1706516630 money for private banking

money for private banking

money for private banking

Everything indicates that Spanish banks achieved the highest profits in their history in 2023. Around 26,000 million euros. The explanation for this fortune lies in the way they have taken advantage of the rise in interest rates. They immediately raised interest rates on mortgages and loans, but were more cautious about increasing the return on savings and deposits.

However, there is another, less well-known explanation for some of these huge profits by Spanish and European banks. The European Central Bank (ECB) and the national central banks have granted private banks risk-free windfall profits of around 140 billion euros in 2023. This was made possible by the generous remuneration of 4% of the reserves privately deposited by the banks sector in central banks amounting to 3.7 trillion euros. A transfer from a public institution to private banks of a magnitude comparable to the European Union's spending in 2023 (169 billion euros).

These data appear in the open letter addressed to the Governing Council of the ECB by prominent economists and members of the European Parliament on the 24th. The letter is signed by Professors Yuemei Ji, Paul de Grauwe, Sebastian Diessner, Andrea Roventini, Philipp Heimberger and Uuriintuya from Positive Money Europe. Also from MEPs René Repasi, Philippe Lamberts, Bas Eickhout, Henrike Hahn, Paul Tang and Evelyn Regner as well as the UN rapporteur Olivier De Schutter.

The text estimates “very worryingly that although banks have received 4% of their reserves in the Eurosystem, their customers receive a minimum remuneration for their savings, averaging 0.35%.” As a result, ordinary households do not benefit from the ECB's high interest rates, while they have to accept high interest payments on their loans and mortgages.” And it calls for an increase in unpaid reserves in order to achieve “a more stable and fair financial system in Europe”.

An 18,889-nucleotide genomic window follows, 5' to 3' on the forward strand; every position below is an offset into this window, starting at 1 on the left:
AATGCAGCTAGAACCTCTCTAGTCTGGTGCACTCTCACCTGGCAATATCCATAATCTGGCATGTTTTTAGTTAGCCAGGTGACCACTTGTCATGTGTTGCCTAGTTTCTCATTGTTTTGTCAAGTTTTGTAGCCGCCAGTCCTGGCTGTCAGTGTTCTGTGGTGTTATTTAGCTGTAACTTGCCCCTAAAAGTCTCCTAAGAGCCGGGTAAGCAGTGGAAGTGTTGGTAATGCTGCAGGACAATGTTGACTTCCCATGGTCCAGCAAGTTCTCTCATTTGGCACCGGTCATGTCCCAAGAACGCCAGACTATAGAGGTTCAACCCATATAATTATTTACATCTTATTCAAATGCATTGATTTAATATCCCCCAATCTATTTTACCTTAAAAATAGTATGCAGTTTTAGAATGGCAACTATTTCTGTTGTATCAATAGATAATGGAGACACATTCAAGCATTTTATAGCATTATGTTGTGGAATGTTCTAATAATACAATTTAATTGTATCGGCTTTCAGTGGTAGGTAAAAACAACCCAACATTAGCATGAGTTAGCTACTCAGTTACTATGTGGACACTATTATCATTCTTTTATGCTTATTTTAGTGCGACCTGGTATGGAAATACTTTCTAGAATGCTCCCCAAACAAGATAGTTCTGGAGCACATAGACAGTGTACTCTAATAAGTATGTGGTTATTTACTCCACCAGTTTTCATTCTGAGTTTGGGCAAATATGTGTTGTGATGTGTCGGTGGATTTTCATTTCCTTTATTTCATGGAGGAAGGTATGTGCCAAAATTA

The issue was already raised last summer by De Grauwe and other economists such as David Hollanders in Social Europe. Carlos Arenillas, former vice president of the CNMV, and Jorge Pérez, former head of the Bank of Spain's regulatory department, explained in “The Law of Banking Silence” (November 14, 2023 in Cinco Días) that “these payments will generate significant revenue.” Losses and a deterioration in the assets of the Bank of Spain.”

In Fightin Inflation More Effectively Without Transferring Central Banks' Profits to Banks, Paul de Grauwe and Yuemei Ji compared the major central banks' payments to banks until August 2023: ECB 146 billion euros (1.10% of GDP); Fed $162,000 million (0.64% of GDP) and Bank of England €39,000 million (1.75% of GDP). Spanish banks received 9,170 million euros (0.68% of GDP), while German and French banks received 49,107 (1.27%) and 35,925 (1.36%), respectively. Without transparency, Europe cannot function with so much organized inequality.

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